Sunday, June 04, 2017

Trump and the Paris Agreement

I have been spreading the following moral analogy concerning President Trump's decision to have America leave the Paris Agreement:

[I]President Donald Trump has actually given us all reason to be embarrassed to be Americans.

Imagine a village where an alarm has sounded that the river going through town will flood. The villagers gather to put sandbags along the banks to keep from flooding the town.

The wealthy owner of a large house watches them work, while sitting back drinking lemonade. His house will be flooded, too, if the river breaks over the banks. But he is counting on the hard work of the other villagers to save his home, with no contribution from him.

Or, he will help, if the other villagers will pay him enough to make it worth their while.

I would be acutely embarrassed to be that person. But that person is the United States under Trump.

This analogy is missing one important element. The owner of the house sitting on the porch drinking the lemonade is CONTRIBUTING to the size of the flood. He owns a dam upstream. He has ordered the spillway opened to pour even more water into the river, making the villagers work all that much harder, or forcing them to pay him not to flood the town.

That is the type of "greatness" Trump is aiming for.

It's embarrassing.[/I]

In addition to the points raised in this post, there is a related point to consider.

Imagine that you were somebody living in this town trying to save his home from the flood, working side by side with the others. There, on that porch, sat a man drinking lemonade - refusing to help - and even suggesting that his employees at the dam feed even more water into the river.

How would you feel?

Donald Trump is promoting a great deal of hatred and contempt of the United States. One question that we have reason to ask is: How do they intend to express that anger and contempt?

One of the ways in which they may be expected to express their anger is by simply resolving to have nothing to do with the man sitting on his porch. This could range from refusing to do business with him, to failing to do anything to help protect him if some burglar, vandal, or arsonist (for example) should decide to attack his home.

We would reasonably expect the people in the village in this example to resolve to quit doing business with the man on the porch to whatever degree they are able to do so. They would resolve to take their business to the neighbor who helped them on the dikes, not the selfish man on the porch who not only refused to join them but made their job that much harder. Rather than making America great again, Trump is giving people around the world a good reason to carry out their economic activities with fellow countries who have joined in the fight against global warming and to deny their business to the country who refuses to help.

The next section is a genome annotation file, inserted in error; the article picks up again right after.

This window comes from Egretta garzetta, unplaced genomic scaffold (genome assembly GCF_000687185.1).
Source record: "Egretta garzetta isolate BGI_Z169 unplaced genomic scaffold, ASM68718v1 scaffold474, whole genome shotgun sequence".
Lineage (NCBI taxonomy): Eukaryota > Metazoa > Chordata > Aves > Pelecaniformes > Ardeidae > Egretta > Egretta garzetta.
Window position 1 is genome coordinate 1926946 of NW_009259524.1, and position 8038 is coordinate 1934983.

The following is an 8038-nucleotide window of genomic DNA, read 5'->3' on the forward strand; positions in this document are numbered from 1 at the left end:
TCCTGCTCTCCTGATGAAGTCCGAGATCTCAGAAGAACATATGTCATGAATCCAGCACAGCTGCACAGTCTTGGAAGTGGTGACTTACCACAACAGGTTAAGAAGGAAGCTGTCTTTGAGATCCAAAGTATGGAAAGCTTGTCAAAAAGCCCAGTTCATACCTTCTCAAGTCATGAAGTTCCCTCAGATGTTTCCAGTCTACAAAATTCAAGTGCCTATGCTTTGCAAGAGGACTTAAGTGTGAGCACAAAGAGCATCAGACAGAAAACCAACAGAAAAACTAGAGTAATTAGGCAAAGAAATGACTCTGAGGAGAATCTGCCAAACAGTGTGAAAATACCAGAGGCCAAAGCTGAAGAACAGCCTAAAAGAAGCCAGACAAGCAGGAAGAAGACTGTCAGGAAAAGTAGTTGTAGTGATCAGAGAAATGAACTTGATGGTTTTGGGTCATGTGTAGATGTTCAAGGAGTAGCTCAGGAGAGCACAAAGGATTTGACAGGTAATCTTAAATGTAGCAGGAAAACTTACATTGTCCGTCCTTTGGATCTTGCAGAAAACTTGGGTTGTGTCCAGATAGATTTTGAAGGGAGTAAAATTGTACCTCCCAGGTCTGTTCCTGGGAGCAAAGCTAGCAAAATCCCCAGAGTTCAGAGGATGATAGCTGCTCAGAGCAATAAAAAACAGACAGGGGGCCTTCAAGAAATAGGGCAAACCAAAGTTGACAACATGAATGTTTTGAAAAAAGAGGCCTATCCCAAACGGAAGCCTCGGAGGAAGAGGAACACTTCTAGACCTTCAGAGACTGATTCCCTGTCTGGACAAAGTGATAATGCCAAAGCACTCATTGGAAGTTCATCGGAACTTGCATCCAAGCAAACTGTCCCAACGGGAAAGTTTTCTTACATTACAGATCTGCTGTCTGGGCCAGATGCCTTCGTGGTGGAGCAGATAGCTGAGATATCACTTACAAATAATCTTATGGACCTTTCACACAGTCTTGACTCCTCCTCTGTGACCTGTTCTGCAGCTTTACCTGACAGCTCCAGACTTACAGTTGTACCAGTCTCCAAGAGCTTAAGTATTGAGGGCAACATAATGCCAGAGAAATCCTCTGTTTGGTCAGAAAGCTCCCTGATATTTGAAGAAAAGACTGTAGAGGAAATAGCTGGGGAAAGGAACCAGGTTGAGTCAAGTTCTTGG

We would also reasonably expect the people in the village to be a bit less concerned about the fact that somebody in the village may form an intent to rob or vandalize that man's house. After all, they will think to himself, he is only getting what he deserves. In the world today, this means simply not caring to help to prevent a terrorist attack against the United States and not caring one bit about our security. Some of the people in the village may get sufficiently angry that they may carry out such an attack. Others, though they would not conduct such an attack themselves, certainly will not see much reason to put any effort into helping to prevent it. The result is that living in the United States becomes that much more dangerous.

These possible responses may help to explain why several states, cities, and companies resolved to continue to help in the fight against climate change, even as Trump pulls the federal government out of the Paris agreement. These human beings recognize that there is a lot to be gained by joining the others on the banks of the river to fight the rising floodwaters. There is reason to cultivate the good will of the other villagers. It is good for business, and it provides benefits in terms of mutual security. Promoting a culture of mutual cooperation requires that one agree, from time to time, to cooperate.

Of course, one of the manifestations of this culture of cooperation is that members of the community will sometimes choose cooperation for its own sake - merely because it is the right thing to do. Sitting on the porch refusing to contribute, and even taking action that forces the others to work that much harder, can be expected to have some significant costs.

Nobody in the village is going to think that the man sitting on the porch while they work to save the village from the flood is 'great' in any sense of the word. They are going to think that he is a . . . well, honestly . . . that he is an asshole. Because that, in the proper understanding of the term, is exactly what he is proving himself to be. His attitude and his actions will leave him without friends and without help when he needs it most.

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